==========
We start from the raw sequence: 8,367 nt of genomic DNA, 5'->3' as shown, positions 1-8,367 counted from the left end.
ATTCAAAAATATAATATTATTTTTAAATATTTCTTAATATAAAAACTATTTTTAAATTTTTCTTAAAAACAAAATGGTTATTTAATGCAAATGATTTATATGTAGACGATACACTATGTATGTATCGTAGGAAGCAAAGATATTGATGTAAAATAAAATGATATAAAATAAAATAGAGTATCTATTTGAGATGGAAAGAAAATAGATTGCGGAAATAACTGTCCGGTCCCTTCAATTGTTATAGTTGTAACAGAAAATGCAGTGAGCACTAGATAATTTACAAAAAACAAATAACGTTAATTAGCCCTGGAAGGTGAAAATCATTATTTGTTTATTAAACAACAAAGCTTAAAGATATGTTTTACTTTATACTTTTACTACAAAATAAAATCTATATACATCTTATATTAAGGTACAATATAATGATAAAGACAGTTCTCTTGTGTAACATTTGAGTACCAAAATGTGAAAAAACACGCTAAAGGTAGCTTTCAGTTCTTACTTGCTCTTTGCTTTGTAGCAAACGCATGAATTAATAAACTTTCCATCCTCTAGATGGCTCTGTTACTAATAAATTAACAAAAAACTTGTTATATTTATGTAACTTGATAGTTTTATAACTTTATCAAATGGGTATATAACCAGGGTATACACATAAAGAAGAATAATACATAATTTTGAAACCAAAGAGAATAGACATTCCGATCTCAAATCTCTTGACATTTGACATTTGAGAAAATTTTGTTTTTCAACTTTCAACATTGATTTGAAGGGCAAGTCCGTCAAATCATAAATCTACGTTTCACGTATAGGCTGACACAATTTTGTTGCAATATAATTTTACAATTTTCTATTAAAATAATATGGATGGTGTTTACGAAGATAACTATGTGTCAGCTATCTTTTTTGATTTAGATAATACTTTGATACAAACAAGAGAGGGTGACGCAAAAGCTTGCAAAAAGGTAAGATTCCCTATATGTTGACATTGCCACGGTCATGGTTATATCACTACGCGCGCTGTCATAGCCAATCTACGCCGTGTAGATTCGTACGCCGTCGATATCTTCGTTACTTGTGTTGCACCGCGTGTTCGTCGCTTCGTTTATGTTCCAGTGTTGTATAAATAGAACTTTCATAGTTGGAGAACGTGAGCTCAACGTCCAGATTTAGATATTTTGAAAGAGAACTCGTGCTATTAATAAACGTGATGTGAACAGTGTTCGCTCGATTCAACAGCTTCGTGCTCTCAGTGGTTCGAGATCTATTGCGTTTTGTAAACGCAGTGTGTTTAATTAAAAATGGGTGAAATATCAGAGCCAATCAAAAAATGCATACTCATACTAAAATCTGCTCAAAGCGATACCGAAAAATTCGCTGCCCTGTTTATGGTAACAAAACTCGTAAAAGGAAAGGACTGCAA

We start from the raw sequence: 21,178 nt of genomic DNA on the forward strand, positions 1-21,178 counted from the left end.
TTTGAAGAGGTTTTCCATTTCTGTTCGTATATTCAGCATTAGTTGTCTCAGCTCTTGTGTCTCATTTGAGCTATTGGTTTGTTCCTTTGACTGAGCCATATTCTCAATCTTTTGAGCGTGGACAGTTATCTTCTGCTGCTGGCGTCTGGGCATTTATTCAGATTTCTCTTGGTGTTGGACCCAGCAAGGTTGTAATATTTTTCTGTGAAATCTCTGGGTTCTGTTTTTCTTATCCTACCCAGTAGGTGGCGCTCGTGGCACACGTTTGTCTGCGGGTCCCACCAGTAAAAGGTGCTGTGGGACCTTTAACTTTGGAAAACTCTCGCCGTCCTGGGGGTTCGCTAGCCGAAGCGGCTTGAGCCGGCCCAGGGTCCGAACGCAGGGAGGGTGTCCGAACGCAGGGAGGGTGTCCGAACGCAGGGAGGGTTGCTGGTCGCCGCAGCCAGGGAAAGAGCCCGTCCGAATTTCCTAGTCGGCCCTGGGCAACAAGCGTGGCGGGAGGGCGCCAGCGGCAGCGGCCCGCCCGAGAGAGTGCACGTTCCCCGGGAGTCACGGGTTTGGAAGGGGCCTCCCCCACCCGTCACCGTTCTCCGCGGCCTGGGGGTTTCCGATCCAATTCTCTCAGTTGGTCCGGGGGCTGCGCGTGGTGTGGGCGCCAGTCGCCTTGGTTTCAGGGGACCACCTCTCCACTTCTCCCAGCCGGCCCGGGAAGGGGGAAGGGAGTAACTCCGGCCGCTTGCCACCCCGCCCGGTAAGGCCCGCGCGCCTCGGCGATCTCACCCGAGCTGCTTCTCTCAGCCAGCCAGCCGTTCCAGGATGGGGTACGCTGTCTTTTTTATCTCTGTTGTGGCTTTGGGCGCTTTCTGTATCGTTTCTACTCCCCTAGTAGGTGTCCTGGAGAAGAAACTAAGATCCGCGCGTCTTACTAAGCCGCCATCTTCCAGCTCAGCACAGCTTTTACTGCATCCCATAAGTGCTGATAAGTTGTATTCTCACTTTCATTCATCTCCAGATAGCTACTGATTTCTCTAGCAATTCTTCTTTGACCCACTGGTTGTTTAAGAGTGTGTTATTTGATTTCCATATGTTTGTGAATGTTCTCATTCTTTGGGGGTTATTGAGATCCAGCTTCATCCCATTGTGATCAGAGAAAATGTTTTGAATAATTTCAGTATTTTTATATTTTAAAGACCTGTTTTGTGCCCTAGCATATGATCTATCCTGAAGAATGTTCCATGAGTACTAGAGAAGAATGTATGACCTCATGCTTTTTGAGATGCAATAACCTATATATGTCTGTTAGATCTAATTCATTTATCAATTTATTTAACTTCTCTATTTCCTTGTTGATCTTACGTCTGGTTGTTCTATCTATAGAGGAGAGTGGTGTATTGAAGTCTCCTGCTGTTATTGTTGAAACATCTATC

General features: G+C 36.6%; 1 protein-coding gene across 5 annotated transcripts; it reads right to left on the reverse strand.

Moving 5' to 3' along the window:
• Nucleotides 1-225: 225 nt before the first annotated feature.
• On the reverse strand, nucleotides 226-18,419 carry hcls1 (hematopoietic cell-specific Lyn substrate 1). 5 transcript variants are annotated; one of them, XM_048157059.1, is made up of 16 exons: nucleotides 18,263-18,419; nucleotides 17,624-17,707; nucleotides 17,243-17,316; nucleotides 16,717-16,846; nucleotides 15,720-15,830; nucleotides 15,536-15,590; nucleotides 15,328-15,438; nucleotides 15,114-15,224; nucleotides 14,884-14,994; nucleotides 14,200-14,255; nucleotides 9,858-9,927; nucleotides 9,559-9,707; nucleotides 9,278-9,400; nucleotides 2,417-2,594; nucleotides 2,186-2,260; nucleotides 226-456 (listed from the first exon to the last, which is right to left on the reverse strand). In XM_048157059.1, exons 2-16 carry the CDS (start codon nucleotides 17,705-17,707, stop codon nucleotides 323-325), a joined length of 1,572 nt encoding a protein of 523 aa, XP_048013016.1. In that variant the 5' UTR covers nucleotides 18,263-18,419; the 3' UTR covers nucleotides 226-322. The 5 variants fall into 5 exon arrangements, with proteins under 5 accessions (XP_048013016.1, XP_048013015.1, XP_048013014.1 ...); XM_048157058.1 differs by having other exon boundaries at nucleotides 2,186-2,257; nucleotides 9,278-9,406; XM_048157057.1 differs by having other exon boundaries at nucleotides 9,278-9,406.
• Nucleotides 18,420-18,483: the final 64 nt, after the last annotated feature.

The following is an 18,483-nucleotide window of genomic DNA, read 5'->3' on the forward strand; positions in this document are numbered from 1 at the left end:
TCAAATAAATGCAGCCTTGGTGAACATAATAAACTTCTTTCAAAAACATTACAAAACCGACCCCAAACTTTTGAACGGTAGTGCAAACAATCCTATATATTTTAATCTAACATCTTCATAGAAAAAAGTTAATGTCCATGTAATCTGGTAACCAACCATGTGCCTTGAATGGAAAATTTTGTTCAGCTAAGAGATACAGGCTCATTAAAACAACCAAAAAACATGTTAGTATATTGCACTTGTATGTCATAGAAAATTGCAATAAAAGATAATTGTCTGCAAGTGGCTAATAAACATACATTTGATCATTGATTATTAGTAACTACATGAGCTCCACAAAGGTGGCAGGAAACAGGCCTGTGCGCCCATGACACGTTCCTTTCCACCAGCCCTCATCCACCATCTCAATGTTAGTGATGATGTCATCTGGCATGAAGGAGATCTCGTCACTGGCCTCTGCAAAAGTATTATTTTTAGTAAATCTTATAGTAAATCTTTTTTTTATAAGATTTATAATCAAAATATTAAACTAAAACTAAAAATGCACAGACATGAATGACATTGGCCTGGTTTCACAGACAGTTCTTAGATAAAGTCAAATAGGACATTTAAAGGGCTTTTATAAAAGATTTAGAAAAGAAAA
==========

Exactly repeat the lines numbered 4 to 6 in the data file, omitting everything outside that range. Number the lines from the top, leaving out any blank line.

TTTGAAGAGGTTTTCCATTTCTGTTCGTATATTCAGCATTAGTTGTCTCAGCTCTTGTGTCTCATTTGAGCTATTGGTTTGTTCCTTTGACTGAGCCATATTCTCAATCTTTTGAGCGTGGACAGTTATCTTCTGCTGCTGGCGTCTGGGCATTTATTCAGATTTCTCTTGGTGTTGGACCCAGCAAGGTTGTAATATTTTTCTGTGAAATCTCTGGGTTCTGTTTTTCTTATCCTACCCAGTAGGTGGCGCTCGTGGCACACGTTTGTCTGCGGGTCCCACCAGTAAAAGGTGCTGTGGGACCTTTAACTTTGGAAAACTCTCGCCGTCCTGGGGGTTCGCTAGCCGAAGCGGCTTGAGCCGGCCCAGGGTCCGAACGCAGGGAGGGTGTCCGAACGCAGGGAGGGTGTCCGAACGCAGGGAGGGTTGCTGGTCGCCGCAGCCAGGGAAAGAGCCCGTCCGAATTTCCTAGTCGGCCCTGGGCAACAAGCGTGGCGGGAGGGCGCCAGCGGCAGCGGCCCGCCCGAGAGAGTGCACGTTCCCCGGGAGTCACGGGTTTGGAAGGGGCCTCCCCCACCCGTCACCGTTCTCCGCGGCCTGGGGGTTTCCGATCCAATTCTCTCAGTTGGTCCGGGGGCTGCGCGTGGTGTGGGCGCCAGTCGCCTTGGTTTCAGGGGACCACCTCTCCACTTCTCCCAGCCGGCCCGGGAAGGGGGAAGGGAGTAACTCCGGCCGCTTGCCACCCCGCCCGGTAAGGCCCGCGCGCCTCGGCGATCTCACCCGAGCTGCTTCTCTCAGCCAGCCAGCCGTTCCAGGATGGGGTACGCTGTCTTTTTTATCTCTGTTGTGGCTTTGGGCGCTTTCTGTATCGTTTCTACTCCCCTAGTAGGTGTCCTGGAGAAGAAACTAAGATCCGCGCGTCTTACTAAGCCGCCATCTTCCAGCTCAGCACAGCTTTTACTGCATCCCATAAGTGCTGATAAGTTGTATTCTCACTTTCATTCATCTCCAGATAGCTACTGATTTCTCTAGCAATTCTTCTTTGACCCACTGGTTGTTTAAGAGTGTGTTATTTGATTTCCATATGTTTGTGAATGTTCTCATTCTTTGGGGGTTATTGAGATCCAGCTTCATCCCATTGTGATCAGAGAAAATGTTTTGAATAATTTCAGTATTTTTATATTTTAAAGACCTGTTTTGTGCCCTAGCATATGATCTATCCTGAAGAATGTTCCATGAGTACTAGAGAAGAATGTATGACCTCATGCTTTTTGAGATGCAATAACCTATATATGTCTGTTAGATCTAATTCATTTATCAATTTATTTAACTTCTCTATTTCCTTGTTGATCTTACGTCTGGTTGTTCTATCTATAGAGGAGAGTGGTGTATTGAAGTCTCCTGCTGTTATTGTTGAAACATCTATC

General features: G+C 36.6%; 1 protein-coding gene across 5 annotated transcripts; it reads right to left on the reverse strand.

Moving 5' to 3' along the window: